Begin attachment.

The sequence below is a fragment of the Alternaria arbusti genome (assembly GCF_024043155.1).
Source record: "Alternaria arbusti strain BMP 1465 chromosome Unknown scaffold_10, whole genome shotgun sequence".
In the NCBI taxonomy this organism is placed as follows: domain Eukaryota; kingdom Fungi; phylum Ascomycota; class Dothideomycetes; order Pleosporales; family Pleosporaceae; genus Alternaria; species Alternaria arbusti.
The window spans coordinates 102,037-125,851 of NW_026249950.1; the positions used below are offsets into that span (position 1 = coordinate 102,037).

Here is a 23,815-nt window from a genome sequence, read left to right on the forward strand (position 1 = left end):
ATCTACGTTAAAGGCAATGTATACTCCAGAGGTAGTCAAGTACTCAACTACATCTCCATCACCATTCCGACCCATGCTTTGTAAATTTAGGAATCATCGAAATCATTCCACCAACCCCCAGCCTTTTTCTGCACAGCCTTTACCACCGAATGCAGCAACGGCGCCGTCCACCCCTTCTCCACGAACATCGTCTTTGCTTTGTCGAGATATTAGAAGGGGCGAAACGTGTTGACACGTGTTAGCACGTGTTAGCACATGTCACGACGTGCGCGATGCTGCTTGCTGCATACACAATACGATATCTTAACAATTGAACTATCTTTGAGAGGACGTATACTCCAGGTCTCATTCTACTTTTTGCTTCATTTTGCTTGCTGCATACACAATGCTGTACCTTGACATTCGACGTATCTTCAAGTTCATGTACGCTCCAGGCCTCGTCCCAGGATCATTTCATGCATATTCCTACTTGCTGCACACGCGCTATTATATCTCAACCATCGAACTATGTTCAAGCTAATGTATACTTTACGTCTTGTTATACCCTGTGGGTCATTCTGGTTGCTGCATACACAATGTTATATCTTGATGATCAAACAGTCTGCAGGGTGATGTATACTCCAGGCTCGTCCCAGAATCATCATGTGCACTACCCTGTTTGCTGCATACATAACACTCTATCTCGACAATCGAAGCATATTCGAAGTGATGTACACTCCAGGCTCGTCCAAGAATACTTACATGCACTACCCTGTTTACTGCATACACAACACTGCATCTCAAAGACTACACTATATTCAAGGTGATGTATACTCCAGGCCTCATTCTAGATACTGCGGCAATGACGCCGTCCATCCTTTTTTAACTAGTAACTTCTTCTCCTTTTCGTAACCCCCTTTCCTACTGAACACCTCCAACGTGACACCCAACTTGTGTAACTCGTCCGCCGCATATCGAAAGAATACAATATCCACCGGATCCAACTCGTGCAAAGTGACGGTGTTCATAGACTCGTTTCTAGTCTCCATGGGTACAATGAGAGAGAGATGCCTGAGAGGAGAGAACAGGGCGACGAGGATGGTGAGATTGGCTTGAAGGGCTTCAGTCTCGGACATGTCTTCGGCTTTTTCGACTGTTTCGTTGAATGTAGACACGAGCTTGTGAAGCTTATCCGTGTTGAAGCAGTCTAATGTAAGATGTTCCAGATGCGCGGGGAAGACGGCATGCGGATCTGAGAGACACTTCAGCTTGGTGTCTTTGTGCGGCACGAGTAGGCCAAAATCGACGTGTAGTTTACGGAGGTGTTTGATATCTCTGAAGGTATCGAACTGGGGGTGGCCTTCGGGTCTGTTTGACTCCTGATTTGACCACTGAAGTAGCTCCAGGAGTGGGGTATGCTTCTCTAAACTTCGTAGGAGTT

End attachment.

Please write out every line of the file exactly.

The sequence below is a fragment of the Alternaria arbusti genome (assembly GCF_024043155.1).
Source record: "Alternaria arbusti strain BMP 1465 chromosome Unknown scaffold_10, whole genome shotgun sequence".
In the NCBI taxonomy this organism is placed as follows: domain Eukaryota; kingdom Fungi; phylum Ascomycota; class Dothideomycetes; order Pleosporales; family Pleosporaceae; genus Alternaria; species Alternaria arbusti.
The window spans coordinates 102,037-125,851 of NW_026249950.1; the positions used below are offsets into that span (position 1 = coordinate 102,037).

Here is a 23,815-nt window from a genome sequence, read left to right on the forward strand (position 1 = left end):
ATCTACGTTAAAGGCAATGTATACTCCAGAGGTAGTCAAGTACTCAACTACATCTCCATCACCATTCCGACCCATGCTTTGTAAATTTAGGAATCATCGAAATCATTCCACCAACCCCCAGCCTTTTTCTGCACAGCCTTTACCACCGAATGCAGCAACGGCGCCGTCCACCCCTTCTCCACGAACATCGTCTTTGCTTTGTCGAGATATTAGAAGGGGCGAAACGTGTTGACACGTGTTAGCACGTGTTAGCACATGTCACGACGTGCGCGATGCTGCTTGCTGCATACACAATACGATATCTTAACAATTGAACTATCTTTGAGAGGACGTATACTCCAGGTCTCATTCTACTTTTTGCTTCATTTTGCTTGCTGCATACACAATGCTGTACCTTGACATTCGACGTATCTTCAAGTTCATGTACGCTCCAGGCCTCGTCCCAGGATCATTTCATGCATATTCCTACTTGCTGCACACGCGCTATTATATCTCAACCATCGAACTATGTTCAAGCTAATGTATACTTTACGTCTTGTTATACCCTGTGGGTCATTCTGGTTGCTGCATACACAATGTTATATCTTGATGATCAAACAGTCTGCAGGGTGATGTATACTCCAGGCTCGTCCCAGAATCATCATGTGCACTACCCTGTTTGCTGCATACATAACACTCTATCTCGACAATCGAAGCATATTCGAAGTGATGTACACTCCAGGCTCGTCCAAGAATACTTACATGCACTACCCTGTTTACTGCATACACAACACTGCATCTCAAAGACTACACTATATTCAAGGTGATGTATACTCCAGGCCTCATTCTAGATACTGCGGCAATGACGCCGTCCATCCTTTTTTAACTAGTAACTTCTTCTCCTTTTCGTAACCCCCTTTCCTACTGAACACCTCCAACGTGACACCCAACTTGTGTAACTCGTCCGCCGCATATCGAAAGAATACAATATCCACCGGATCCAACTCGTGCAAAGTGACGGTGTTCATAGACTCGTTTCTAGTCTCCATGGGTACAATGAGAGAGAGATGCCTGAGAGGAGAGAACAGGGCGACGAGGATGGTGAGATTGGCTTGAAGGGCTTCAGTCTCGGACATGTCTTCGGCTTTTTCGACTGTTTCGTTGAATGTAGACACGAGCTTGTGAAGCTTATCCGTGTTGAAGCAGTCTAATGTAAGATGTTCCAGATGCGCGGGGAAGACGGCATGCGGATCTGAGAGACACTTCAGCTTGGTGTCTTTGTGCGGCACGAGTAGGCCAAAATCGACGTGTAGTTTACGGAGGTGTTTGATATCTCTGAAGGTATCGAACTGGGGGTGGCCTTCGGGTCTGTTTGACTCCTGATTTGACCACTGAAGTAGCTCCAGGAGTGGGGTATGCTTCTCTAAACTTCGTAGGAGTT